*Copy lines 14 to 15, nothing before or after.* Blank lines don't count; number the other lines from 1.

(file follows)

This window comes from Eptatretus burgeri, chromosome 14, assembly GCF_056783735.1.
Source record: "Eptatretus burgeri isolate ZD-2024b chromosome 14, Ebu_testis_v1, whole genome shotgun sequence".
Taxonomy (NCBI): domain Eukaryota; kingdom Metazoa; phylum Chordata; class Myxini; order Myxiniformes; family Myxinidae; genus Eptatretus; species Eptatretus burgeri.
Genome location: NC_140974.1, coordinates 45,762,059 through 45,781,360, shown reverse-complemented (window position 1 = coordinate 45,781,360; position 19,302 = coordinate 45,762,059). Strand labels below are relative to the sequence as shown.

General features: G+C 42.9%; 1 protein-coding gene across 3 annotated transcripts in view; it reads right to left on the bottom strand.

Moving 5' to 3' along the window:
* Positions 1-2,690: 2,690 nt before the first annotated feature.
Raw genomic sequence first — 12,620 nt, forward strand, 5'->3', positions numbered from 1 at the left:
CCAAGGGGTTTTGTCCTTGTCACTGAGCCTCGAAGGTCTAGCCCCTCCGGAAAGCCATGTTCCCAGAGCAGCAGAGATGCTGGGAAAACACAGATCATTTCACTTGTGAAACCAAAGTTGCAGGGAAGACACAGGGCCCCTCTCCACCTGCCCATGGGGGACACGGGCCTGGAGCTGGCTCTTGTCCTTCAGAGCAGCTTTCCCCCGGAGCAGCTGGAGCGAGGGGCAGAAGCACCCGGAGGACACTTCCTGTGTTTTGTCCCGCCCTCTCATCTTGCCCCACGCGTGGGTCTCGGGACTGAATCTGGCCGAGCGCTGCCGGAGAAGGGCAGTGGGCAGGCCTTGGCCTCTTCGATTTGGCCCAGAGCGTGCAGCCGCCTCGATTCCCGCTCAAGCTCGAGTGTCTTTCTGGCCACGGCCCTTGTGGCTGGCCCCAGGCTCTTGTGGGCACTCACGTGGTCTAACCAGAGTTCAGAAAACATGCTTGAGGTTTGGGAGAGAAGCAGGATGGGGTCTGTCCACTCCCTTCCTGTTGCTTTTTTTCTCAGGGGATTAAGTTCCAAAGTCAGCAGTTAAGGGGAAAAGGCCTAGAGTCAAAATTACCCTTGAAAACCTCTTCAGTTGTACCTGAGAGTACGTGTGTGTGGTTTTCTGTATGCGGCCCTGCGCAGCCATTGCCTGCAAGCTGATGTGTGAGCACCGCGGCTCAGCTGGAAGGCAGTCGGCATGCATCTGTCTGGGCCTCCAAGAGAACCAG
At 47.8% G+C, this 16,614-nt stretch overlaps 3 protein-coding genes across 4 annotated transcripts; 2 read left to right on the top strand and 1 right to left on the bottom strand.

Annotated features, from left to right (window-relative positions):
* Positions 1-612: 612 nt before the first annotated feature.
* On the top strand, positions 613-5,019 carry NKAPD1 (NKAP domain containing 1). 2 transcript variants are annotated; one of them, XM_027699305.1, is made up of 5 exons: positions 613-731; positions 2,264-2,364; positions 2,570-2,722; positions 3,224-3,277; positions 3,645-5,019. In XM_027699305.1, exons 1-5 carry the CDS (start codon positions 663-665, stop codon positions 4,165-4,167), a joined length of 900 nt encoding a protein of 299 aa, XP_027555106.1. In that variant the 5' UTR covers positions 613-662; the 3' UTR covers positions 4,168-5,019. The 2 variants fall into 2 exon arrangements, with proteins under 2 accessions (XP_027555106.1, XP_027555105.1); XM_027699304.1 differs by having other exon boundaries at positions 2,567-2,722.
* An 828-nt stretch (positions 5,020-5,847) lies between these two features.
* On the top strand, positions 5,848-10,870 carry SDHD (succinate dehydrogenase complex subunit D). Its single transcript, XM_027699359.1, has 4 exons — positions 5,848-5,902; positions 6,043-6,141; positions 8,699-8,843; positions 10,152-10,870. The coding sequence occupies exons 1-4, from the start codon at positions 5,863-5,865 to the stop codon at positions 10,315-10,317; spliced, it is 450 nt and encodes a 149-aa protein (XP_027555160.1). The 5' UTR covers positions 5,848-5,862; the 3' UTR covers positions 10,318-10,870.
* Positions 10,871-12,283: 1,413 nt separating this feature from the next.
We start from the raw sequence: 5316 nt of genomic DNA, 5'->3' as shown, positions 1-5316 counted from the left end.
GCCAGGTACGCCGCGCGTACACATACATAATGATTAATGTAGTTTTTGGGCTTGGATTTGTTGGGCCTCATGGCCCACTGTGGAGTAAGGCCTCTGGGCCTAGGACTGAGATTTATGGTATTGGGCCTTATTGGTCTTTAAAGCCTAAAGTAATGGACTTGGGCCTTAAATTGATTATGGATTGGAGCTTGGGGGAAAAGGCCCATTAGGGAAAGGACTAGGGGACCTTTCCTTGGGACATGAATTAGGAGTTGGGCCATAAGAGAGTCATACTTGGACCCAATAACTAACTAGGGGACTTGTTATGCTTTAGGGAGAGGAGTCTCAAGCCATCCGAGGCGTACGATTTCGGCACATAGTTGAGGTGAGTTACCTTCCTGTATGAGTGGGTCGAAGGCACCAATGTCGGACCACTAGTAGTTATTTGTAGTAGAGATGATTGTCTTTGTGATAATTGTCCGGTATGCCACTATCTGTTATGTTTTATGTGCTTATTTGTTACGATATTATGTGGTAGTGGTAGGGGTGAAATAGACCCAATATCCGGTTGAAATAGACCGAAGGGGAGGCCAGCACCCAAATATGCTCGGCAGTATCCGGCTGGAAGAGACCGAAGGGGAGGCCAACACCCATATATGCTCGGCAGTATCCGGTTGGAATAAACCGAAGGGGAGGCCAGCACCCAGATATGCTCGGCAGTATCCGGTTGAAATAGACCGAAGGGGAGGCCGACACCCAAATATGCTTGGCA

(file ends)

* An 828-nt stretch (positions 5,020-5,847) lies between these two features.
* On the top strand, positions 5,848-10,870 carry SDHD (succinate dehydrogenase complex subunit D). Its single transcript, XM_027699359.1, has 4 exons — positions 5,848-5,902; positions 6,043-6,141; positions 8,699-8,843; positions 10,152-10,870. The coding sequence occupies exons 1-4, from the start codon at positions 5,863-5,865 to the stop codon at positions 10,315-10,317; spliced, it is 450 nt and encodes a 149-aa protein (XP_027555160.1). The 5' UTR covers positions 5,848-5,862; the 3' UTR covers positions 10,318-10,870.